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Sedentary behavior (watching TV), arterial health in the news

Is watching TV setting you up for health problems? According to a recent study, the more time 30-somethings spent watching TV, the stiffer their arteries became. Stiff arteries are not a good thing, at any age.

woman watching TVJoel Stager, an exercise physiologist at the Indiana University School of Public Health-Bloomington, talked with Reuters about the study. Stiff arteries are a harbinger of potential health problems.

“To be honest about this particular measure, it’s more of an association of future problems,” he said. “In other words, it’s predictive of cardiovascular disease down the road.”

Stager was not involved with the new study, but has researched arterial stiffening among college-age people.

Stager also added that the new study cannot prove watching TV is what caused people’s arteries to stiffen. It could be some other factor that goes along with TV watching, for instance, or young people with stiff arteries might be more likely to stay in and watch TV.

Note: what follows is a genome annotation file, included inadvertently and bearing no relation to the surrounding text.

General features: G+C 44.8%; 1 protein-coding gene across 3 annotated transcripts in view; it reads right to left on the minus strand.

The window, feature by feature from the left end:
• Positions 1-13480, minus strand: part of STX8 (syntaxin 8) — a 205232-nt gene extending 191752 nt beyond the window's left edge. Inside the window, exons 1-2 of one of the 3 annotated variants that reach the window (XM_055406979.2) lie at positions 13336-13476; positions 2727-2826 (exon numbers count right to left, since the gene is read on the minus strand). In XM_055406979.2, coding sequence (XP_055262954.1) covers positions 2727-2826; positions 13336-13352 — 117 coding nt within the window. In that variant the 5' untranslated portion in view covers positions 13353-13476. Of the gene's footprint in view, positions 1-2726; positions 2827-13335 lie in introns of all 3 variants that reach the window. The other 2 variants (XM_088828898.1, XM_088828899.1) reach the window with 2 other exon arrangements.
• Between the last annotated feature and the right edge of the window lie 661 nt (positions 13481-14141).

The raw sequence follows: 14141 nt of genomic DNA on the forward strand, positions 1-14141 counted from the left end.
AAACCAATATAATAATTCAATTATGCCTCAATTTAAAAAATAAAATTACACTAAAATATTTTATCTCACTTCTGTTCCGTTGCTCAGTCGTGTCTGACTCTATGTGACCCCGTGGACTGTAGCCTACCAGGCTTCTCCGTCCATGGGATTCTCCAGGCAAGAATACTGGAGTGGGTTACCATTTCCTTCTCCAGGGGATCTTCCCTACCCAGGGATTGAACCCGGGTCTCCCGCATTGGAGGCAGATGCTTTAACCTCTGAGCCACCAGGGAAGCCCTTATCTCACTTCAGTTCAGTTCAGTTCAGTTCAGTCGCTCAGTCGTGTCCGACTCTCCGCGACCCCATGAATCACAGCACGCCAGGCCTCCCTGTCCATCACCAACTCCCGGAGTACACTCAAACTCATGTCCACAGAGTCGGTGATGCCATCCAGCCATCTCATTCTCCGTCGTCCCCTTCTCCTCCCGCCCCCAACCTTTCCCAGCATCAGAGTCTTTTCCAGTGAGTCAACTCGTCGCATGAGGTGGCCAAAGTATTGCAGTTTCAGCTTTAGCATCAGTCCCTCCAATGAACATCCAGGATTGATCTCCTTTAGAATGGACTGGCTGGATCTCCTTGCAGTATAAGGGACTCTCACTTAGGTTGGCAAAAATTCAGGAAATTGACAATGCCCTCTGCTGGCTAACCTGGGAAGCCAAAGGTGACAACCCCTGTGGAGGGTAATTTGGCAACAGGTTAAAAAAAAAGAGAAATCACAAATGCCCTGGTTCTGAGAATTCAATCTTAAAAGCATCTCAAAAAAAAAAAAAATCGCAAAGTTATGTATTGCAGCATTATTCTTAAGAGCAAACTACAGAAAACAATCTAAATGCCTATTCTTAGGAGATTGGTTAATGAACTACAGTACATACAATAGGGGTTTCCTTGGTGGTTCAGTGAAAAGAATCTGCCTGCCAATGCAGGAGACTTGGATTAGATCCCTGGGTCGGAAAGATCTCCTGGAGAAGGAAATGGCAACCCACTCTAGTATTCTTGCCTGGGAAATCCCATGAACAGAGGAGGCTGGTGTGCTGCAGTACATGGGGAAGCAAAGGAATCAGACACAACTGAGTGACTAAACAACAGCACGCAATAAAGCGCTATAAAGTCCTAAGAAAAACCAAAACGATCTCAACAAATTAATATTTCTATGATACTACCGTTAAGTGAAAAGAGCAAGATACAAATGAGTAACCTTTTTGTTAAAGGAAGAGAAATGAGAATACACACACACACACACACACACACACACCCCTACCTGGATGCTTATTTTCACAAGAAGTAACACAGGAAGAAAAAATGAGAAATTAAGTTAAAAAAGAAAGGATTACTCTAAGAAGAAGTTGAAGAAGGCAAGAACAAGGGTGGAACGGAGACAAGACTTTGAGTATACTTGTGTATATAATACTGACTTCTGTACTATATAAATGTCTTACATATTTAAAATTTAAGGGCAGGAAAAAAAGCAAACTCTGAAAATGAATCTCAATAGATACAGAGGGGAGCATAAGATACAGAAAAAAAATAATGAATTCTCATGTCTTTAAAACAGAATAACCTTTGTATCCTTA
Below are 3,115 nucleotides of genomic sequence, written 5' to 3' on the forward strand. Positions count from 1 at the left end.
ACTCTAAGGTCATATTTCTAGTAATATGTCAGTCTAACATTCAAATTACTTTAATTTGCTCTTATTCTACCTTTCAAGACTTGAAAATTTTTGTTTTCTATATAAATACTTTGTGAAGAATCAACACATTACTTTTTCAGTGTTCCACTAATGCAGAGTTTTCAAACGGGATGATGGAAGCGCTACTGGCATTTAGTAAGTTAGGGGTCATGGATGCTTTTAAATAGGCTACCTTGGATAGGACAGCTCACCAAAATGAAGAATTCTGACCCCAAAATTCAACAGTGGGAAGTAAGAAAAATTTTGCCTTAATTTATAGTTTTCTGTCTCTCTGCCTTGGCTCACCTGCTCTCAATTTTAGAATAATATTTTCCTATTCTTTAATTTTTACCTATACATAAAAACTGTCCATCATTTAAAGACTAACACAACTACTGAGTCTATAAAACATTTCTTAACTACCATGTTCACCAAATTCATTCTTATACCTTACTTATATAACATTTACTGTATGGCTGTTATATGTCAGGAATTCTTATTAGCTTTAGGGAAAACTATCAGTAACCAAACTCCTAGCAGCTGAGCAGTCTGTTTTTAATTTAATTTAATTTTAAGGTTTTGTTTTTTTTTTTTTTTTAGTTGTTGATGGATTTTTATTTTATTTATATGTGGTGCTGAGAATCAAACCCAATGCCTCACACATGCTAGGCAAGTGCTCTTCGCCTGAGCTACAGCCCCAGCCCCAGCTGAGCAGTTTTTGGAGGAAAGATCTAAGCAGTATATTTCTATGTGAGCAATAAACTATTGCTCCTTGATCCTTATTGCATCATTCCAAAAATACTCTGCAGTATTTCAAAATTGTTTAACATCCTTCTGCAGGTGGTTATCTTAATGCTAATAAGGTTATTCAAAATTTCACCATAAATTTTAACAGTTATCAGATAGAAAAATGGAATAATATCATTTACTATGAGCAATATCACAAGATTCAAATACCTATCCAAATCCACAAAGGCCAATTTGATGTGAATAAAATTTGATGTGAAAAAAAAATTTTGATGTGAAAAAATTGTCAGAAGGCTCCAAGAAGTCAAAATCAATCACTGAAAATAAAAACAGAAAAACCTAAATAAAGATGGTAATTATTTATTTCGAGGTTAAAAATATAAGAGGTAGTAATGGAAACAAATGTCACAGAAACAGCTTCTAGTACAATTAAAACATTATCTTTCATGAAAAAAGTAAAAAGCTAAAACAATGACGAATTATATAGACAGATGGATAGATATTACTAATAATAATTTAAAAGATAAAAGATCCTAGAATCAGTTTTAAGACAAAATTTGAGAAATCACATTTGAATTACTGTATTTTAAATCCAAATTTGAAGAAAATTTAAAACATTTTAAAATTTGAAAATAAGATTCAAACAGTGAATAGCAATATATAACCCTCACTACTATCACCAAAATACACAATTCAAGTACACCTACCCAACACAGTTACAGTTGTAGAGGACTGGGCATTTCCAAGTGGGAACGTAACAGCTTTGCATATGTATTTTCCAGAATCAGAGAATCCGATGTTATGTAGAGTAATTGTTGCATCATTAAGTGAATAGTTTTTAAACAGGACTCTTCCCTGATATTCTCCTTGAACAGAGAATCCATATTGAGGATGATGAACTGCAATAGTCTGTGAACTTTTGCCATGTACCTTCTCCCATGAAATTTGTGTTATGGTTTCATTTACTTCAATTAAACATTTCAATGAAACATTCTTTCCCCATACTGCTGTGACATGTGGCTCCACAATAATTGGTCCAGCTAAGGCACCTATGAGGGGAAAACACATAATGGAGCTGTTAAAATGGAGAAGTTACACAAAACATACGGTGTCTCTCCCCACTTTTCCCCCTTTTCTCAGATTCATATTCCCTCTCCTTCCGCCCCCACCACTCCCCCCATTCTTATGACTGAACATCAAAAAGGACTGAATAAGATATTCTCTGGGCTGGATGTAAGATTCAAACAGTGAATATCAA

The Reuters article reported on a study published in the British Journal of Sports Medicine.

“The fact that your arteries aren’t elastic, it predisposes you to develop hypertension in later age and cardiovascular disease,” Isabel Ferreira, senior epidemiologist at Maastricht University in the Netherlands, said.

Previous studies have linked TV watching to increased weight, cholesterol, blood pressure and diabetes, she and her colleagues write in the British Journal of Sports Medicine.

The researchers said the “critical cutoff” for TV watching is around two hours per day of sitting. Surprisingly, exercise did not seem to counter the effects of the sedentary time in the BJSM study.

Joel Stager

Joel Stager

Some of Stager’s research was discussed earlier this year at the American College of Sports Medicine’s annual meeting. His research has found that physical activity can improve arterial health.

Indiana University researchers found that people in their 20s already began to demonstrate arterial stiffening — when arteries become less compliant as blood pumps through the body — but their highly active peers did not.

The researchers made a similar discovery with middle-age men and women, finding that highly active study participants did not show the arterial stiffening that typically comes with aging, regardless of their gender or age. A reduction in compliance of the body’s arteries is considered a risk factor, predictive of future cardiovascular disease, such as high blood pressure and stroke. This new study is the first to examine arterial stiffening in a young, healthy population.

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